Structural reconstruction of protein ancestry

Romain Rouet, David B Langley, Peter Schofield, Mary Christie, Brendan Roome, Benjamin T. Porebski, Ashley M. Buckle, Ben E. Clifton, Colin J. Jackson, Daniela Stock, Daniel Christ

Research output: Contribution to journalArticleResearchpeer-review

9 Citations (Scopus)


Ancestral protein reconstruction allows the resurrection and characterization of ancient proteins based on computational analyses of sequences of modern-day proteins. Unfortunately, many protein families are highly divergent and not suitable for sequence-based reconstruction approaches. This limitation is exemplified by the antigen receptors of jawed vertebrates (B- and T-cell receptors), het-erodimers formed by pairs of Ig domains. These receptors are believed to have evolved from an extinct homodimeric ancestor through a process of gene duplication and diversification; however molecular evidence has so far remained elusive. Here, we use a structural approach and laboratory evolution to reconstruct such molecules and characterize their interaction with antigen. High-resolution crystal structures of reconstructed homodimeric receptors in complex with hen-egg white lysozyme demonstrate how nanomolar affinity binding of asymmetrical antigen is enabled through selective recruitment and structural plasticity within the receptor-binding site. Our results provide structural evidence in support of long-held theories concerning the evolution of antigen receptors, and provide a blueprint for the experimental reconstruction of protein ancestry in the absence of phylogenetic evidence.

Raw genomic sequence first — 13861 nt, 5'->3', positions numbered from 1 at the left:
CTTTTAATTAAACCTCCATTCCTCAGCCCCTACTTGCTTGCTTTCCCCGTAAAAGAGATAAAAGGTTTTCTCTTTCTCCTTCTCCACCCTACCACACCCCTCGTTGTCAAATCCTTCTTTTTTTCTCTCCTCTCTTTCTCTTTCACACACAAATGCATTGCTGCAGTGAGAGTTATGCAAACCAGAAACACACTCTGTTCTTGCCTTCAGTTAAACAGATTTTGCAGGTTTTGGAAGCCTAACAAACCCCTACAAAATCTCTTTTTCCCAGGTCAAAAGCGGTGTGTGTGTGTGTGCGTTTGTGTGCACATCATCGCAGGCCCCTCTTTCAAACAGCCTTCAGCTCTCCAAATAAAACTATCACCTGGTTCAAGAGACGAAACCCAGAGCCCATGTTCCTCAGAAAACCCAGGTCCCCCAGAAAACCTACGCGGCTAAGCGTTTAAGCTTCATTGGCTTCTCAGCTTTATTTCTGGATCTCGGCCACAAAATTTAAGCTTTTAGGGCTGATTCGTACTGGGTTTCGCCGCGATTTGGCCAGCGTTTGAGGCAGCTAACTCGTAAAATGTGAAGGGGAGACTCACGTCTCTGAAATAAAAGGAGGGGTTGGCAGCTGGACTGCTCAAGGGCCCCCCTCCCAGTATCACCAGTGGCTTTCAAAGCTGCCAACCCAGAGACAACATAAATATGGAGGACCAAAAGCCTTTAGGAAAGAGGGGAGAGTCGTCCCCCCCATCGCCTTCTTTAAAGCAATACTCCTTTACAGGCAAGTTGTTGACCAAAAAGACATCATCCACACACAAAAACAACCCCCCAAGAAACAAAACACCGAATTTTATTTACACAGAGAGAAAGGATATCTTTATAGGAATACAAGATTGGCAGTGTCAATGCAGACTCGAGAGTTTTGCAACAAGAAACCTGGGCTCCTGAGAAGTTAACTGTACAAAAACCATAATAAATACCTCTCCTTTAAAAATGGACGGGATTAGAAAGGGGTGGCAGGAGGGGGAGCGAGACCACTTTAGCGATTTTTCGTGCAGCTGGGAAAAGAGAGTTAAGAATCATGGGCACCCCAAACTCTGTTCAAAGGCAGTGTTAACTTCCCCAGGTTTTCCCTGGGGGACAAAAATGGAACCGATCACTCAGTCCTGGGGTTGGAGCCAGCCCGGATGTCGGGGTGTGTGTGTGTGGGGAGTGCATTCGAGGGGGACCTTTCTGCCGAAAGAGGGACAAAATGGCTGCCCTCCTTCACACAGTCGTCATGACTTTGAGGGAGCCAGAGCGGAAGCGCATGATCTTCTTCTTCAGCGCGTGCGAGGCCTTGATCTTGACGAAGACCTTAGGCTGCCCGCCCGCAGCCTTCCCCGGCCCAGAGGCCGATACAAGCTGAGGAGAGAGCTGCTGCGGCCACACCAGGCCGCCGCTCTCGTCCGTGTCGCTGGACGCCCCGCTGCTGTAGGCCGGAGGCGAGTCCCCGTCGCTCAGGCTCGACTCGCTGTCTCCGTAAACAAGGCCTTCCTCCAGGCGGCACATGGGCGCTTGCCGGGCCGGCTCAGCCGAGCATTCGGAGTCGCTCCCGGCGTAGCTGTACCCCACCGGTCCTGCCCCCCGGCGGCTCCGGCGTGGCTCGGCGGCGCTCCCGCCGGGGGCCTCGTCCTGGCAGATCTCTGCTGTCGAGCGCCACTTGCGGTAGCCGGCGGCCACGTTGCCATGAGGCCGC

Original languageEnglish
Pages (from-to)3897-3902
Number of pages6
JournalProceedings of the National Academy of Sciences of the United States of America
Issue number15
Publication statusPublished - 11 Apr 2017


  • Antibody
  • Directed evolution
  • Homodimer
  • Protein evolution
  • Protein structure

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